The parliamentarians, instead of making Pakistan self-reliant, were keener to increase their salaries, perks and perquisites. Moreover, the minimum wages notified for poor workers are a mockery of Article 3 of the Constitution. For such rulers and those who vote for them, subjugation at the hands of foreign investors/lenders is a fait accompli. The stalwarts of Pakistan Tehreek-i-Insaf (PTI) while sitting in Opposition are now in power; they did not prepare a plan on how to avoid this subjugation, though boisterous sloganeering to this effect was their hallmark.Of late, some economists have argued that the 7th NFC Award is harming the fiscal stability of the federation. Their argument needs consideration. The issue of NFC Award vis-à-vis provisions of the 18th Constitutional Amendment relating to the decentralisation of fiscal powers cannot be examined in isolation. It is clear that the federal and provincial governments are not concerned with the fundamental issue of judicious and even handed distribution of taxation rights between the Centre and federating units, that can help the empowerment of masses and ensure prosperity for all.In 2009, the representatives of the provinces and the federal government showed ‘satisfaction’, rather ‘jubilation’ over the 7th NFC Award. In fact, our ruling classes failed to comprehend the real issue faced by the federation. It was, and is, how to empower the provinces so that they are autonomous in fiscal and administrative matters. The issue is not of merely devising a fair formula for the distribution of the net proceeds of the taxes, but the revisiting of Articles 142 and 160 of the Constitution vis-à-vis bringing the less privileged and the underdeveloped areas at par with big sprawling cities; where the mass influx of people is playing havoc, resulting in the creation of ghettos..According to a Press report, the International Monetary Fund (IMF) has asked the Finance Minister of Pakistan to reduce the share of provinces under the National Finance Commission (NFC) Award, as a condition for new bailout package. Reportedly, Mr. Asad Umar refused to commit anything which is not allowed by the Constitution of Pakistan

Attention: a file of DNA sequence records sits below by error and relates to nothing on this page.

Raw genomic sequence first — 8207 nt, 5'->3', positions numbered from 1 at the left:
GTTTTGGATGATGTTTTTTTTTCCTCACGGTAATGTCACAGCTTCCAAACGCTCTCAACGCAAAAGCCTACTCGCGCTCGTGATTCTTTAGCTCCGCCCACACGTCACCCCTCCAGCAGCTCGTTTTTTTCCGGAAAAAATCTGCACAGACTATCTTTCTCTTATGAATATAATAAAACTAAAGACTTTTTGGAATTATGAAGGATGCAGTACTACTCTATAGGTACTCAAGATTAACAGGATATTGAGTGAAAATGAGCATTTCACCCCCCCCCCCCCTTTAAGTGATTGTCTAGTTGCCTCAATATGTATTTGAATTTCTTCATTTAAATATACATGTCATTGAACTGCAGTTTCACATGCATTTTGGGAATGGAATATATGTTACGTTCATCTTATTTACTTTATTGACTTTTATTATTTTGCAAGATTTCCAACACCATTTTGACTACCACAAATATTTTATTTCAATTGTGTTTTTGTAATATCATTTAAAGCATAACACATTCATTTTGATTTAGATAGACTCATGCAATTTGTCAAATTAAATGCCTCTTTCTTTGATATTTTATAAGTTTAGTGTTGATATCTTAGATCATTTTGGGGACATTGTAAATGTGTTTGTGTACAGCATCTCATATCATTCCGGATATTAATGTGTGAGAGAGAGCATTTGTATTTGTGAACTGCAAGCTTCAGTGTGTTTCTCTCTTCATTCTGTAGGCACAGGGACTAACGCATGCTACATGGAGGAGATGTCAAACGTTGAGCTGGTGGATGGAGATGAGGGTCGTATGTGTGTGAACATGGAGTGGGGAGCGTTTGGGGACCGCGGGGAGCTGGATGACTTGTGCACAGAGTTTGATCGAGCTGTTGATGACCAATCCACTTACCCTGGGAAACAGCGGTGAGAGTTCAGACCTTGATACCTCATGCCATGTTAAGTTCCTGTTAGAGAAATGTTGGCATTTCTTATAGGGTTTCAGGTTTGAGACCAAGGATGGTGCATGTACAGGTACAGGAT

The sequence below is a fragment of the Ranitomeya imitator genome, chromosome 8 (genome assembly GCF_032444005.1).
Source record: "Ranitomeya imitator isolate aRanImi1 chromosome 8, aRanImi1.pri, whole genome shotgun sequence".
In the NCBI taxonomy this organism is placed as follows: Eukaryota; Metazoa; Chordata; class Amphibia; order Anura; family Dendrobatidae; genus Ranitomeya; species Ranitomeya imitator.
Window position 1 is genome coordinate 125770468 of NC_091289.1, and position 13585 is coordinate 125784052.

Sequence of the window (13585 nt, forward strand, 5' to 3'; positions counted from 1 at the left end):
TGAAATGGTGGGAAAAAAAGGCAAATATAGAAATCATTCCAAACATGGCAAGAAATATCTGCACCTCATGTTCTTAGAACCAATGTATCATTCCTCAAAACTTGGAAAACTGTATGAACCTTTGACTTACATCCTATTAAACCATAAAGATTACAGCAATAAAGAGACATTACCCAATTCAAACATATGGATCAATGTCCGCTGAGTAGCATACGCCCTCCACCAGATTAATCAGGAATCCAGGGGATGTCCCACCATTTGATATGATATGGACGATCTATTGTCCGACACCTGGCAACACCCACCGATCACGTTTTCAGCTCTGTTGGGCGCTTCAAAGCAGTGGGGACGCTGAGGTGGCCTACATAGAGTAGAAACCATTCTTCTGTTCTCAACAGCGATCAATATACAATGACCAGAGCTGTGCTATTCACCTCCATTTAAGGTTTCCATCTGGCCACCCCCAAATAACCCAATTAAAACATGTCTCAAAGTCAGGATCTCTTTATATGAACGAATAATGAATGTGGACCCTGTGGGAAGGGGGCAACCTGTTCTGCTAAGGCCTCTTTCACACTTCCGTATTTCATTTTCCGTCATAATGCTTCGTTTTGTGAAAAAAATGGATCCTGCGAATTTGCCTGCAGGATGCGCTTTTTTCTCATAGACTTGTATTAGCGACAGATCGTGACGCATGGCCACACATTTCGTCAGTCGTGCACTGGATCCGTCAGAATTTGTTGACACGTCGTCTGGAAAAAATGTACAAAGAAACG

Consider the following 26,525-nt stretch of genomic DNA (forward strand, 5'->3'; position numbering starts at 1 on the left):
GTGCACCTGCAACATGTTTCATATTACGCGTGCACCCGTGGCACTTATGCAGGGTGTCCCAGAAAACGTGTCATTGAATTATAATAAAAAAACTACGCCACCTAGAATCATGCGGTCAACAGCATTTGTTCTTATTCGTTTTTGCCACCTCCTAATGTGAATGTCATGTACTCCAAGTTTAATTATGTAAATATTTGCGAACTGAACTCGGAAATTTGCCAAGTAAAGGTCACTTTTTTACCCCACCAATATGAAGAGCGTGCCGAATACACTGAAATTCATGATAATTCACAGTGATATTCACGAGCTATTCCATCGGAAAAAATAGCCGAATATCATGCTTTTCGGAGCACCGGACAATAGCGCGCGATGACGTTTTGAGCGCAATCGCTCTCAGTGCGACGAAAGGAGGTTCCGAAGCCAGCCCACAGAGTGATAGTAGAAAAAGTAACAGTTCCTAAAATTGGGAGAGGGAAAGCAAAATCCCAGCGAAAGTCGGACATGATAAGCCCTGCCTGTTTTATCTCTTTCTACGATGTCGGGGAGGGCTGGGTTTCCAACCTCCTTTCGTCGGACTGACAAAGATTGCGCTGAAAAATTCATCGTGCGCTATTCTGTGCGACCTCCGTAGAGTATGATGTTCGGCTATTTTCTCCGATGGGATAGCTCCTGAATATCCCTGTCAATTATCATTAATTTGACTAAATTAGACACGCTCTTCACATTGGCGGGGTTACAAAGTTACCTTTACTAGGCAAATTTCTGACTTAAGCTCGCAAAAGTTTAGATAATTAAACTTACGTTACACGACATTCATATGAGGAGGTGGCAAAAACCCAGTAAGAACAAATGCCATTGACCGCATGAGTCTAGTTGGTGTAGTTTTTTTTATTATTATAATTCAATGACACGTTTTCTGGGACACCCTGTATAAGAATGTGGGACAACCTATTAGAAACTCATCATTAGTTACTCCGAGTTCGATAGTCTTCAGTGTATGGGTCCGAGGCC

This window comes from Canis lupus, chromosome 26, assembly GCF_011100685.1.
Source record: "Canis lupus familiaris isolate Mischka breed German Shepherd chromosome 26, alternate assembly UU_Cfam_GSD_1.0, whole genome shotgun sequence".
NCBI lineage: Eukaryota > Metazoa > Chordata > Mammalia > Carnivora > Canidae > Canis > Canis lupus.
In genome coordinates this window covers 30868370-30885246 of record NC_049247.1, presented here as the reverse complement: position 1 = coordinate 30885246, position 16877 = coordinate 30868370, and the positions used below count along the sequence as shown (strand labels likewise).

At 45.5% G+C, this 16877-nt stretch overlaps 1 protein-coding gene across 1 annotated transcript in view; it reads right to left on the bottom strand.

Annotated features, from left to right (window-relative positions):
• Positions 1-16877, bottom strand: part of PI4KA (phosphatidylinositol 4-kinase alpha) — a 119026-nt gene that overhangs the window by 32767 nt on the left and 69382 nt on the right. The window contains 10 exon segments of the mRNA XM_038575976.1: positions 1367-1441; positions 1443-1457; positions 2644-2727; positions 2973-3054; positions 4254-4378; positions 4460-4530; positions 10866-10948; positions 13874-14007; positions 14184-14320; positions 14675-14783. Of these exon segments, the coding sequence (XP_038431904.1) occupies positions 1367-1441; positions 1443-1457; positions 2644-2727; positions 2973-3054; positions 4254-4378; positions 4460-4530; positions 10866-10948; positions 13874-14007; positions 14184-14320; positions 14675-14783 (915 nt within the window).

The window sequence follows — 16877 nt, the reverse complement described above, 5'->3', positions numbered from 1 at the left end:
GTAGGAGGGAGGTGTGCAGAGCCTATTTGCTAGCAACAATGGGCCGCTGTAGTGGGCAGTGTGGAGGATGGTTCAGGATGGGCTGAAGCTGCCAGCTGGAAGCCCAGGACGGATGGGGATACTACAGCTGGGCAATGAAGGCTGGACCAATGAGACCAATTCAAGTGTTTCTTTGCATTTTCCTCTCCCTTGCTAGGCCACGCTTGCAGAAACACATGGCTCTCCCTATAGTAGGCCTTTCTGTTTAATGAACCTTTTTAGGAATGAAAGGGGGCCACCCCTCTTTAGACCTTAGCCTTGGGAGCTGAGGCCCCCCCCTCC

The Centre, at present, is transgressing on the constitutional right of provinces by levying income tax on gross value of many services and then out of the divisible pool giving funds that otherwise exclusively belong to them. Moreover, depriving the provinces of the right to levy sales tax on goods is the fundamental flaw of our Constitution. It was available to them before independence. The Constituent Assembly took away the right of levying sales tax on goods from provinces with the promise to give it back as soon as the financial position of the Centre improved-a promise that never unfulfilled and in the 1956 Constitution, “tax on sales and purchases” appeared at Serial No. 26 of the Federal Legislative List making it for the first time a federal subject.
The federal government, even after usurping the right of provinces of ‘tax on sales and purchases of goods’ has failed to tap the real revenue potential if about Rs. 8 trillion. The failure of FBR on this account adversely affects provinces as they are dependent on what the Centre collects and transfers to them from the divisible pool. Since the size of the cake is small, the provinces lack sufficient resources for the welfare of their people. In this scenario, the real victims are the masses. The taxation rights under the prevalent constitutional scheme need reconsideration allowing provinces to raise adequate resources that will also help in overcoming overall fiscal deficit faced by the Centre. For example, Balochistan should get ‘net proceeds’ on natural gas and Khyber Pakhtunkhwa on electricity, as envisaged in Article 161(1) (a) and (b) of the Constitution. Their present share in sales tax from the divisible pool is as low as 9 percent and 14 percent respectively. They have rich natural resources and a wealth of oil, gas and electricity, but due to the low population rate, they get a small share for the goods they produce. The same is the case with Sindh. Punjab is the only beneficiary of the existing distribution of taxes under Article 160-it gets the lion’s share of 53 percent (for 2017-18 it was Rs. 1.2 trillion).
The performance of provinces in collecting agricultural income tax is extremely appalling. This is a common issue both at federal and provincial level arising from the absence of a political will to collect income tax from the rich-the meagre collection of agricultural income tax-less than Rs. 2 billion by all provinces and Centre in fiscal year 2017-18-is lamentable. It is imperative that the right to levy a tax on income, including agricultural income, should be given to the Centre. In return, the Centre should hand over sales tax on goods to the provinces. This will help FBR to collect income tax of Rs. 5 trillion. It will also reduce the fiscal deficit of the Centre. This is the only way to achieve a fiscal stabilisation in Pakistan without disturbing the 18th Constitutional Amendment.

Prominent Human Rights Activist Briefly Held by Pakistan Authorities